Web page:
Malema files court papers challenging constitutionality of Trespassing Act

Application comes on back of land invasion case EFF leader is facing

Malema files court papers challenging constitutionality of Trespassing Act

6 July 2017

Johannesburg – The Economic Freedom Fighters (EFF) filed papers in the High Court in Pretoria on Wednesday challenging the constitutionality of the Trespassing Act.

The application comes on the backfoot of the land invasion case which EFF leader, Julius Malema, is facing at the regional court in Newcastle.

For now the land invasion trial, which was due to begin this week in Newcastle, has been postponed to September 1 pending the outcome of the high court application.

NPA spokesperson, Luvuyo Mfaku, confirmed that Malema's lawyer Tumi Mokoena had filed papers at the high court.

"They are challenging certain sections of the Trespass Act 6 of 1959," said Mfaku.

The postponement, which was heard at the regional court in Newcastle on Thursday, was processed in the absence of Malema and Mokoena.

The pair had asked the court for permission to be excused when they appeared briefly before magistrate Theunis Christiaan Lotter Colditz on Tuesday morning.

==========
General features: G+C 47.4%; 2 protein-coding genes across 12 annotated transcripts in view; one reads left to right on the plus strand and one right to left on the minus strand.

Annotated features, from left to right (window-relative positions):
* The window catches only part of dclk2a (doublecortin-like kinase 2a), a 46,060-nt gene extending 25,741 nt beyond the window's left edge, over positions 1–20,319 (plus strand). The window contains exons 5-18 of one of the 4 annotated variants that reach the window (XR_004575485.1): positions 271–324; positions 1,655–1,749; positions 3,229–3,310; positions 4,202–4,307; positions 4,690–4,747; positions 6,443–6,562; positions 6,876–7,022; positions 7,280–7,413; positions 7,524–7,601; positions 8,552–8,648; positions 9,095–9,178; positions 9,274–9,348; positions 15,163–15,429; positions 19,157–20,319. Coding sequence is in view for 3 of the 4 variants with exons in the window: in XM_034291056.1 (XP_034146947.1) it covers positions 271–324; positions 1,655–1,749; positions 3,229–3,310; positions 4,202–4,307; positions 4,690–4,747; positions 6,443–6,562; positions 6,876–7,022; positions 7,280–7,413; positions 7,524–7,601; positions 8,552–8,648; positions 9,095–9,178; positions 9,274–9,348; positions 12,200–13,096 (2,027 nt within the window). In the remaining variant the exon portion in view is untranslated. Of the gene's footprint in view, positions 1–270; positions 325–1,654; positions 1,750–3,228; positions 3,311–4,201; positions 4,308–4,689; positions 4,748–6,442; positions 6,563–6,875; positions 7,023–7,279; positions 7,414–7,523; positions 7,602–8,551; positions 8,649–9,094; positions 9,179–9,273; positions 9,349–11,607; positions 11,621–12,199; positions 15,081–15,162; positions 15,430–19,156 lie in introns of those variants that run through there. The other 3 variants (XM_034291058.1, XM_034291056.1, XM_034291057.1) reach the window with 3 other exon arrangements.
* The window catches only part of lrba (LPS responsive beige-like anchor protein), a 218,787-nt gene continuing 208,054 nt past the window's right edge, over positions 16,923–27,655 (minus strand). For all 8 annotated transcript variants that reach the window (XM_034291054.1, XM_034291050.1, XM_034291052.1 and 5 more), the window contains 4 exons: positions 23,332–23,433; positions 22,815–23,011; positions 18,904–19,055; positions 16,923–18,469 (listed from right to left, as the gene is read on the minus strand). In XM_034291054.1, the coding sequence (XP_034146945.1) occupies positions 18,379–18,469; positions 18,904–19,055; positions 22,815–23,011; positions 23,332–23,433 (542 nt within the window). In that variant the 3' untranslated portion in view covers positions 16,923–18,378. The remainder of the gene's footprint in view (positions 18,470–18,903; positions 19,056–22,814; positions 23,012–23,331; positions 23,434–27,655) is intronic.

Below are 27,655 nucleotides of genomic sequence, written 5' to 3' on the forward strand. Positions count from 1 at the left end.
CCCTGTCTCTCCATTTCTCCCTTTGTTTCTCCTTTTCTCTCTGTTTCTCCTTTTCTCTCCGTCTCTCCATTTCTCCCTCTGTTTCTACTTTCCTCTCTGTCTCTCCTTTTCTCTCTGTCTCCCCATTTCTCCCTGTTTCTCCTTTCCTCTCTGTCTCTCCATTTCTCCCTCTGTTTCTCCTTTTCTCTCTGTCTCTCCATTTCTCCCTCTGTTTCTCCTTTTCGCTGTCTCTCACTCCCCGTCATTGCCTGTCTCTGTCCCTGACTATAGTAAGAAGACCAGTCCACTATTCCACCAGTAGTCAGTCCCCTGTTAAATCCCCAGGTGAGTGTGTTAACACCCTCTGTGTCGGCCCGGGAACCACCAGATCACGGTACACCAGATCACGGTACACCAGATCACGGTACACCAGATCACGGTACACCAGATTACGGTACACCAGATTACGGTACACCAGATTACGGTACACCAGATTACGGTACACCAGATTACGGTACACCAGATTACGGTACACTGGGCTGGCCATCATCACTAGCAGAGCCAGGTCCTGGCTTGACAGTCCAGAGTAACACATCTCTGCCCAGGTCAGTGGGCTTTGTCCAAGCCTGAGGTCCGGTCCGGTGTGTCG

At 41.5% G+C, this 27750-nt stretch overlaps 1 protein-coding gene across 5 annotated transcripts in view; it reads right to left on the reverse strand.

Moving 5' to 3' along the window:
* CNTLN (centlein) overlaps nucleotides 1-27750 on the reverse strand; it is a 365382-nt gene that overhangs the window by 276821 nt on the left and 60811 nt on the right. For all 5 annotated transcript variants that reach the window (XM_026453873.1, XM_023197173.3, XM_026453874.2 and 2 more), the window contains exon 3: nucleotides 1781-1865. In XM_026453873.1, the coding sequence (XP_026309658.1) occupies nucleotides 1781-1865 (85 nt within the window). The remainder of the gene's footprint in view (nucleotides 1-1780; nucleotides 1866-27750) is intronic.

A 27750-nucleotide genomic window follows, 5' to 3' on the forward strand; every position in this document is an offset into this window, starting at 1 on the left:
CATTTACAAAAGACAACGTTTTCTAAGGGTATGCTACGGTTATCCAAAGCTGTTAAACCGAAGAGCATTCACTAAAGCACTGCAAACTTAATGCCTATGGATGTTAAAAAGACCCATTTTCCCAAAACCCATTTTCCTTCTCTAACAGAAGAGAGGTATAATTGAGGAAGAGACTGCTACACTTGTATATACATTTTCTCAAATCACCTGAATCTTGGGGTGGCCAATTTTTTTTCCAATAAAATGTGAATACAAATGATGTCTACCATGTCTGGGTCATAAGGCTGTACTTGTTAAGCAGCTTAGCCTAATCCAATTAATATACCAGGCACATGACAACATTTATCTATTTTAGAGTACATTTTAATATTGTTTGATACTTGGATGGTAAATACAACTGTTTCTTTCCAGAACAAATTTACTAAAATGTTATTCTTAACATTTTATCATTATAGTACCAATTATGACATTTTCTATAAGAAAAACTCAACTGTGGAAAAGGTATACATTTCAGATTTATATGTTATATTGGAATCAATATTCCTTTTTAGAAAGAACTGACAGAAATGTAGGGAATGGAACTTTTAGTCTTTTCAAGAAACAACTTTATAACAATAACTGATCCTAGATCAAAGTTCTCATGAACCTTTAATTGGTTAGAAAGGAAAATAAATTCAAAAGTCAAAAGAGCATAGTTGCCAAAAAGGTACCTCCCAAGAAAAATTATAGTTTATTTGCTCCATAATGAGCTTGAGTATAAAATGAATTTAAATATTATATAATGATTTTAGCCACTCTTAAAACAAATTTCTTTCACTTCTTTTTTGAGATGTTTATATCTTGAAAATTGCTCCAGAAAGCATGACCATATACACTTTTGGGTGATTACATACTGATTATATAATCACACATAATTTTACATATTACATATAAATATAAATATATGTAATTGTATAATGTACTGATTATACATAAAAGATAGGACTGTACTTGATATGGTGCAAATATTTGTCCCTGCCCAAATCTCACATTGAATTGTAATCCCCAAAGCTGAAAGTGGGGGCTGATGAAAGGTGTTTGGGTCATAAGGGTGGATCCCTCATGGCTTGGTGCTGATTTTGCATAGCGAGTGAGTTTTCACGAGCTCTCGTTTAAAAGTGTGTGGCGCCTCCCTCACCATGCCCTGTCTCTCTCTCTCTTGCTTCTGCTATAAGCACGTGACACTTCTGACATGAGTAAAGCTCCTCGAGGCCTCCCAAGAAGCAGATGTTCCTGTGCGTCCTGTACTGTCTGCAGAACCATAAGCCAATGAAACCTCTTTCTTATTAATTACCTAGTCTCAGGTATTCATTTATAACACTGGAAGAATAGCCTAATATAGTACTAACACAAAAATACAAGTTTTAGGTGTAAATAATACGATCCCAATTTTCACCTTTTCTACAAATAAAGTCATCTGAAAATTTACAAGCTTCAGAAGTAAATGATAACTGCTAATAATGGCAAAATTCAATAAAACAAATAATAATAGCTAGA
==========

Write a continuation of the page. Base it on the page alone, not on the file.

It emerged in court that Malema was seeking a high court order to declare the case against him unconstitutional, irrational and for it to be set aside.

Malema is in hot water for calling on EFF supporters to invade unoccupied land in 2016.

Malema's resistance

According to the charge sheet, he has been accused of incitement to commit a crime on November 7, 2016, in Newcastle.

He has already been charged twice (in Newcastle and in Bloemfontein), under the Riotous Assemblies Act.

And he is currently challenging the constitutionality of the Riotous Assemblies Act at the Constitutional Court.

On Tuesday, shortly after the postponement, Malema told the media that he believed that the charges against him were malicious and politically motivated.

"They want to undermine the call for people to occupy the land because they think that this programme is working and it is benefiting a lot of people. They have no intention of ensuring that black people get the land back - and by getting the land back, they get their dignity back."

A defiant Malema said he would not back down on the call for people to occupy land.

"Our call still stands: People must occupy land. That is what the Freedom Charter says and if any court finds me guilty then it will have to find the Freedom Charter an illegal document," he said.

Malema said his defence planned to use the Freedom Charter, statements made by former president Nelson Mandela and Oliver Tambo to defend his call.